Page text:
4. Is trustworthy. Here we get to those particulars that Proverbs 31 spells out so clearly, but notice that they are founded on her relationship to Jesus. Because she builds her life on the truth, she speaks and lives the truth. If she tends to gossip, deceive, and backbite, she isn’t trustworthy.
  5. Does good. As opposed to evil. There is a certain kind of “lady” who doesn’t deserve the title because she only works ruin for those around her. She’s a termite, getting into people’s business only to tear it up. But a godly woman is a life-giving spring, with words and works vivifying everything around her.
  6. Knows how to make stuff. Useful stuff – not like, “She knows how to make a martini.” She ought to know how to sew, how to cook a meal, how to hem your pants. These things are more important than her ability to hold her liquor, do the latest hip-hop dance, or memorize the layout of the nearest Old Navy.
  7. Knows how to find a deal. Note here that “finding a deal” is different than “loving to shop.” A godly woman doesn’t waste money; she saves it by spending it wisely. She knows that a half-price deal of 5 for $10 now saves you $10 in the long-run. On the contrary, a woman who does the opposite, spending tons of money in the long-run because of bad short-term decisions, brings tons of problems and pain.
  8. Knows how to handle business. Like the previous point, a godly woman can handle your business if you fall ill or dead. She’ll be handling more of your business than you know, anyway, since she’ll handle your home all week long.
  9. Is characterized by hard work. She’s a hard worker. She doesn’t clock-out of doing productive things when the sun goes down. She doesn’t sleep in seven days a week, or even five. She isn’t afraid to get her hands dirty working. Again, if your prospective wife isn’t a hard worker, you’re in for a lot of trouble down the line.
  10. Has an inner strength. The Bible says, “She is clothed with strength.” It means that she has an outlook, a disposition, and a faith in the risen Christ that is strong. If she doesn’t know Him, if she doesn’t love Him, that’s impossible.
  11. Loves the poor. Ouch. Lots of women love to do #3-#9, but despise generosity to the poor. They clothe their hatred behind cliches like, “They got themselves in that position,” or, “I’m not giving money for someone to booze on.” Jesus said the poor are always with us, and God often commands us to love the sojourner, the alien, the widow, and the orphan.
  12. Lives courageously in the face of danger. Whether it be natural disaster, disease, family heartbreak, spiritual despair, demonic attack, or the fear of the future, troubles in one form or another wait for you at every turn. A godly woman fears these not. Her hope in God is too strong for that.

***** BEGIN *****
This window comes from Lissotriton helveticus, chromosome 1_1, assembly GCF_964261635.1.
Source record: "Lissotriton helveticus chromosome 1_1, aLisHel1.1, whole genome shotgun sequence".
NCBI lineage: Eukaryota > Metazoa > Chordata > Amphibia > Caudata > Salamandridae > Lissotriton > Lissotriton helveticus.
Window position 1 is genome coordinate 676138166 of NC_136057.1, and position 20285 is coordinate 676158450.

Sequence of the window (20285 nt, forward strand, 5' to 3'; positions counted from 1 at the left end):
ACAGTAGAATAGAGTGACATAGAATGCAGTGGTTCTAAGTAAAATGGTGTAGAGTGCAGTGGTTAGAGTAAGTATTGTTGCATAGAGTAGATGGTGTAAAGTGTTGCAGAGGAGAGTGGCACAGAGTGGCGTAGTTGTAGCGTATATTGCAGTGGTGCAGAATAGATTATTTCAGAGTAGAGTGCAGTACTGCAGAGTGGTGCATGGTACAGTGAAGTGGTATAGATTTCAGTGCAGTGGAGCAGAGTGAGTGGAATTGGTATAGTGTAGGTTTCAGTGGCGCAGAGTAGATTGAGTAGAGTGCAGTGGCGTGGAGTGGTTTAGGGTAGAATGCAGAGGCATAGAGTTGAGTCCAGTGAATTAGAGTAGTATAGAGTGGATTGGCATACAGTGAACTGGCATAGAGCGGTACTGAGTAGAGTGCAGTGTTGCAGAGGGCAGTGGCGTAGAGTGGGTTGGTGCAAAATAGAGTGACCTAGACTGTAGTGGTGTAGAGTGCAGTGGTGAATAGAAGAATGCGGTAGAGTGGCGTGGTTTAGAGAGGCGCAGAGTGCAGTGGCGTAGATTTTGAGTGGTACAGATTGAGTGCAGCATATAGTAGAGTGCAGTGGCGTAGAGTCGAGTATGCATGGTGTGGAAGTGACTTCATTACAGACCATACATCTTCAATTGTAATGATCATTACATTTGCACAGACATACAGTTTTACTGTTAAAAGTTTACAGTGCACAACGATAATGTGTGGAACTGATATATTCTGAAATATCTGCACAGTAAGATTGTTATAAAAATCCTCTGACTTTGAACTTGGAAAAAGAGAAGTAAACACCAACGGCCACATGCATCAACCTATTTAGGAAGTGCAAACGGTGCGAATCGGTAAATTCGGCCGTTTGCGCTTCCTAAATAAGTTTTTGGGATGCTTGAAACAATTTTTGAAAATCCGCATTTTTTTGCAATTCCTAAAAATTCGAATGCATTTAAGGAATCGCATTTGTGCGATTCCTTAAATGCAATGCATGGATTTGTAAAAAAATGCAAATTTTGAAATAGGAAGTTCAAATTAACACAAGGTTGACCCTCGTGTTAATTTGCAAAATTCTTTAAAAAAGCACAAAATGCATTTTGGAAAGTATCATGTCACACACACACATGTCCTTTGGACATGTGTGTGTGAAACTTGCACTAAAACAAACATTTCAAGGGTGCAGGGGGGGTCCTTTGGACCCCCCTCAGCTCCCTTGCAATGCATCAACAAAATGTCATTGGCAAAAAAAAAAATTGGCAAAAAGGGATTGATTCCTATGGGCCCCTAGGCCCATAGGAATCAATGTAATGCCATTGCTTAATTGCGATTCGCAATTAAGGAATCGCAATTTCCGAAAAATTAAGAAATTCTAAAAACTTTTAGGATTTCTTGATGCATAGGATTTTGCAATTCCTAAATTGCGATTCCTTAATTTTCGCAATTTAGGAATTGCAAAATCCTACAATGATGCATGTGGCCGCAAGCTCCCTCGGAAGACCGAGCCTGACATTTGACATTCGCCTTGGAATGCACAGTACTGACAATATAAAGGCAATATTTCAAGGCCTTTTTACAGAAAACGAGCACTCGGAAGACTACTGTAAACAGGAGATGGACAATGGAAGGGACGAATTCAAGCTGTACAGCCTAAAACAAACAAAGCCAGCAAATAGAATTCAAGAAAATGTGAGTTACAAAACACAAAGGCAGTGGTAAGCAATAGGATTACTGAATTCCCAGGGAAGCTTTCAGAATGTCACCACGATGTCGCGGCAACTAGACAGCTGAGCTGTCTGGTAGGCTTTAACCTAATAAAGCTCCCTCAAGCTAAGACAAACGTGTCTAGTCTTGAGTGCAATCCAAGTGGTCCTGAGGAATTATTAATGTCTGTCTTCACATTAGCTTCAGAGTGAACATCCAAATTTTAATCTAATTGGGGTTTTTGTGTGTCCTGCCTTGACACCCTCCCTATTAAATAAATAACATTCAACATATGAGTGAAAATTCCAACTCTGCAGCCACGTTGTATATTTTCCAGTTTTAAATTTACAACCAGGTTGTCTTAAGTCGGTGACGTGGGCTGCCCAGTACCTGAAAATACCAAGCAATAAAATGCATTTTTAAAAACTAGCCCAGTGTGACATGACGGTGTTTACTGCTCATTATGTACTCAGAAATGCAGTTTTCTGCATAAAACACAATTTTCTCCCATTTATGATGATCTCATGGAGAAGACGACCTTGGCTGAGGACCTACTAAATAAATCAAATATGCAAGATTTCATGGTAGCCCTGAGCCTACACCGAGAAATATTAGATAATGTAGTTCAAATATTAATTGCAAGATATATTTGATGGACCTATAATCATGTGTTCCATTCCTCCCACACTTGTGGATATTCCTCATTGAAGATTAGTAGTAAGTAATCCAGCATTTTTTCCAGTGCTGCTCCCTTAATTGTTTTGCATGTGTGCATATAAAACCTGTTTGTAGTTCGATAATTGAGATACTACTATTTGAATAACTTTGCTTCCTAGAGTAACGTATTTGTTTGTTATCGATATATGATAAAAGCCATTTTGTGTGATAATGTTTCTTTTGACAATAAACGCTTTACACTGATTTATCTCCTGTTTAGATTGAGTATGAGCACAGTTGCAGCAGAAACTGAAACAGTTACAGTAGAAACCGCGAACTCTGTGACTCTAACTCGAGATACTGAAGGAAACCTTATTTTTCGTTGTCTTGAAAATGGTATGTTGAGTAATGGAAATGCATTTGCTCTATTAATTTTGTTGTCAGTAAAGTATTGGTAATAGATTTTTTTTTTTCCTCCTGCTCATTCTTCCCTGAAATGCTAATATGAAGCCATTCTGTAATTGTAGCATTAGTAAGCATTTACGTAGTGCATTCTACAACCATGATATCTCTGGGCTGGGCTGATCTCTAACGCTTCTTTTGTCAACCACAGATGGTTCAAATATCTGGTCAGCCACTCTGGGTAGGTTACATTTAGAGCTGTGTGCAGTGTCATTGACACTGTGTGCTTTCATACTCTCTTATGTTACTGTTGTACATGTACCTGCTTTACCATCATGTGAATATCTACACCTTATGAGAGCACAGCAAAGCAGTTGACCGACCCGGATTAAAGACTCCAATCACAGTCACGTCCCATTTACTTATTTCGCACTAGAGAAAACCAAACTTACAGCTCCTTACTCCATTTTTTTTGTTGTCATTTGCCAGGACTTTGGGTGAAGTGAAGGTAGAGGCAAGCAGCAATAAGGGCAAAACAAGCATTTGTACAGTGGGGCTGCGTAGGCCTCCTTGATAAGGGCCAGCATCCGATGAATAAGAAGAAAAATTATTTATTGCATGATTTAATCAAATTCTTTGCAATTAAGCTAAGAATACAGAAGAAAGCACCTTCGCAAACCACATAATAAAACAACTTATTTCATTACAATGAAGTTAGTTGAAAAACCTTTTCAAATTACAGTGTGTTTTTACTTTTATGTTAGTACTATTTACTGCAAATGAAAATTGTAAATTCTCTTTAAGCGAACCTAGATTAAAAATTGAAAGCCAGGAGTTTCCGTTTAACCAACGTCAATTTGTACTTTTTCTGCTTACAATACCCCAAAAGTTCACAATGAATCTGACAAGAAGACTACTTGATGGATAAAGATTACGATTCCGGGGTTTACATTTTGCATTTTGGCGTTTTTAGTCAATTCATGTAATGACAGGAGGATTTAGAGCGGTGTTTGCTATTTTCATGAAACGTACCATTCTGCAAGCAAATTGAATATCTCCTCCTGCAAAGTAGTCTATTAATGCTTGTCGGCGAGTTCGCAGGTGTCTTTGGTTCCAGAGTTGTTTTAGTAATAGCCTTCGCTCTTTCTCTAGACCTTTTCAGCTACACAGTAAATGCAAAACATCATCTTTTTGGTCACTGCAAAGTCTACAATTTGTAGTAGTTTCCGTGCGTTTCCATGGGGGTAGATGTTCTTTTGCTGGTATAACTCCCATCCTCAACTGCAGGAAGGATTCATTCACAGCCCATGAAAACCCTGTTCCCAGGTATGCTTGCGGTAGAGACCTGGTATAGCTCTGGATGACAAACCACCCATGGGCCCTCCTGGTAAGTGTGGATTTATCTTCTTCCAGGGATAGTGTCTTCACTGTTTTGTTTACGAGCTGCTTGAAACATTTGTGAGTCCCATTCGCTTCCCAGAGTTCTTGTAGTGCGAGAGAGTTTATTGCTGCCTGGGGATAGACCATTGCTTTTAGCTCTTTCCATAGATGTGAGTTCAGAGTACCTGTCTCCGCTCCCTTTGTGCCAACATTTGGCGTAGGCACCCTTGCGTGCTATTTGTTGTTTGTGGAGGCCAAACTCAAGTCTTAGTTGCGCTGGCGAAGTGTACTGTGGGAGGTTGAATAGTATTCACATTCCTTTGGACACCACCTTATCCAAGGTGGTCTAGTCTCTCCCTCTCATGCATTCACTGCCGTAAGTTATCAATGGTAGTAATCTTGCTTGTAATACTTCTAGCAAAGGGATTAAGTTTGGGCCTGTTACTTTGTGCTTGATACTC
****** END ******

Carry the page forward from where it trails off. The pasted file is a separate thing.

13. Dresses modestly. She doesn’t need to have the latest fashions or a pop-star’s style. She needs to know how to honor God and her brothers in what she chooses to wear – and what not to.
  14. Speaks kindness. We’ve alluded to this earlier, but it bears saying again. A godly woman’s words are her balm applied, her food shared, her joy expressed.
  15. Is loved by children. Ooh, this is not a popular one during our crazed times of feminism, self-exaltation, and baby-killing. Nonetheless, it is timelessly true – a godly woman gets down on a child’s level, tries to see the world through his or her eyes, and genuinely loves that child. This is why children in return love her.
  16. Hopes in the Lord, not her beauty. Every godly woman will one day die, and her body suffer decay. Yet every godly woman knows this, and hopes in something more that what she sees in the mirror.
  17. Will make an excellent wife. Once all the others are considered, this becomes clear – she will make an excellent wife. Do you know things of excellence? Do you know the difference between a Bojangle’s biscuit and a fine steak dinner? If you know so in spiritual terms, you will see who will make an excellent wife.

Conspicuously absent from this list are the world’s standards:

  • How she styles her hair. Come on, is that at the top of your list?
  • Her knowledge of pop culture. Fun, but not necessary.
  • Her sense of humor. Also nice, but something you can grow into together.
  • Whether you’re immediately attracted to her. Immediate attraction can come and go, but a spiritual friendship built on Jesus lasts forever. This spiritual friendship is what grows into deep, mutual, lifelong attraction.

Remember:

Charm is deceitful, and beauty is vain,
but a woman who fears the Lord is to be praised.

I’m so thankful to God that not in a single point did I question the godliness my own dear bride.  That’s a work of grace. 

When you look in a solid local church, there are many godly women out there. So happy looking, gentlemen. You’ll need new eyes.